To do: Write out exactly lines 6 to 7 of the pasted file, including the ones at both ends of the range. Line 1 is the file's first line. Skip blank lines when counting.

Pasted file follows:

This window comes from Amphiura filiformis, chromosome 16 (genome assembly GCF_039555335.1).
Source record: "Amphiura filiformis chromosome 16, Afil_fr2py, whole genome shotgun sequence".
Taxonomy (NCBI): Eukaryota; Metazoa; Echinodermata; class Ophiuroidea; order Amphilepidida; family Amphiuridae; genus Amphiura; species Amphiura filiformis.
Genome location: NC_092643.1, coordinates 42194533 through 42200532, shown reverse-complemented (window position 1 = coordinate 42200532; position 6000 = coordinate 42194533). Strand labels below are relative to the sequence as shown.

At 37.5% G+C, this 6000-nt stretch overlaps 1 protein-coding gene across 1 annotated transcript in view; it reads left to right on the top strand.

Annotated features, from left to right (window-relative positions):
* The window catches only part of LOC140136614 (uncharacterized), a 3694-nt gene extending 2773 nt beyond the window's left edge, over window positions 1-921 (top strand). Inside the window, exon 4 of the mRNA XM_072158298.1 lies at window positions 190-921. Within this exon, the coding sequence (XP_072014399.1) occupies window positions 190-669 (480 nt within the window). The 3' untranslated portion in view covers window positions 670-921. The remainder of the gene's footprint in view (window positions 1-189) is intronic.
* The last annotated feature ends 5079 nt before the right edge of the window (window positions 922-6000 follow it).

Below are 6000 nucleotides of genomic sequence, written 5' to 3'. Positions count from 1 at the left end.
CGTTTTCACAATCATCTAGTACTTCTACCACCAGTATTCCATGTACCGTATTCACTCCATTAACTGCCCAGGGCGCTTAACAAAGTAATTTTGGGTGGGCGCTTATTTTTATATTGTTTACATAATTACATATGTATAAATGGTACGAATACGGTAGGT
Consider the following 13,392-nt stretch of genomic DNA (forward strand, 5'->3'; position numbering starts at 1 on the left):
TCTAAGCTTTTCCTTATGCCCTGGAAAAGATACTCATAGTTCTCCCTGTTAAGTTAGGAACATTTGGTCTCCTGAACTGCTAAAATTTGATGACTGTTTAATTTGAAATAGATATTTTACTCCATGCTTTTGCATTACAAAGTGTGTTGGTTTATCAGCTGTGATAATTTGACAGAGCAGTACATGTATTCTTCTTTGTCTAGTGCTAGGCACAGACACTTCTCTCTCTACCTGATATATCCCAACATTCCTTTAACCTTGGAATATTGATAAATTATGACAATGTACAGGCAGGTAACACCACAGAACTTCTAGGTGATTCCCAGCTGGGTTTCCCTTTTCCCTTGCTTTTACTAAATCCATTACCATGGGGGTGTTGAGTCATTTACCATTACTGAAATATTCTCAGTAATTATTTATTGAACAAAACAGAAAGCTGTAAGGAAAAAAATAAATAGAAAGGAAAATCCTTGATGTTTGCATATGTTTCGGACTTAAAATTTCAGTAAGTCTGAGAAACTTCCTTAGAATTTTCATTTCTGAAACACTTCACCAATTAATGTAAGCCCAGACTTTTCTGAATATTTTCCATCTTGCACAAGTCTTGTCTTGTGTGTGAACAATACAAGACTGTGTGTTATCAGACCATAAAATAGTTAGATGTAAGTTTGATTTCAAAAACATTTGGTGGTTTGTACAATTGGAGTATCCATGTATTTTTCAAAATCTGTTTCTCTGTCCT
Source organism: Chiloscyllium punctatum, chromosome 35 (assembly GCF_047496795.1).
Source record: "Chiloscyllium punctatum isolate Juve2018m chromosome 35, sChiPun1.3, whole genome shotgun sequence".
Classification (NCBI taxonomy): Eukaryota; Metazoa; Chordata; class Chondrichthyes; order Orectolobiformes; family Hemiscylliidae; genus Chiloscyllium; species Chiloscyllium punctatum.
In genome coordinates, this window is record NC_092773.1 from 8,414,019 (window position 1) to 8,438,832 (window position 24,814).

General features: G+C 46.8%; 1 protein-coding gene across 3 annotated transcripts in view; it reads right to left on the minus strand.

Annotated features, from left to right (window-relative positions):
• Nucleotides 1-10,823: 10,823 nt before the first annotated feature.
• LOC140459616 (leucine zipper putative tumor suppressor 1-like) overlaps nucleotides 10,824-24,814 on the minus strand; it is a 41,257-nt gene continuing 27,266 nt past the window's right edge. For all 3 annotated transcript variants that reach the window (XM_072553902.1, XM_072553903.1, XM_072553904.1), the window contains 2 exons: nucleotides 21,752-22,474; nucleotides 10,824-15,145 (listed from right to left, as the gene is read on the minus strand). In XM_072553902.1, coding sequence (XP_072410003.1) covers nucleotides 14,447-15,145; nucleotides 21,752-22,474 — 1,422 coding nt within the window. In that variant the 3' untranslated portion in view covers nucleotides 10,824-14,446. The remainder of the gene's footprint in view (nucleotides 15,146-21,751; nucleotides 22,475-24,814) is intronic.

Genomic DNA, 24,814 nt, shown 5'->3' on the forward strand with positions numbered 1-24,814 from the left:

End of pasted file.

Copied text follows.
Annotated features, from left to right (window-relative positions):
* The window catches only part of LOC140136614 (uncharacterized), a 3694-nt gene extending 2773 nt beyond the window's left edge, over window positions 1-921 (top strand). Inside the window, exon 4 of the mRNA XM_072158298.1 lies at window positions 190-921. Within this exon, the coding sequence (XP_072014399.1) occupies window positions 190-669 (480 nt within the window). The 3' untranslated portion in view covers window positions 670-921. The remainder of the gene's footprint in view (window positions 1-189) is intronic.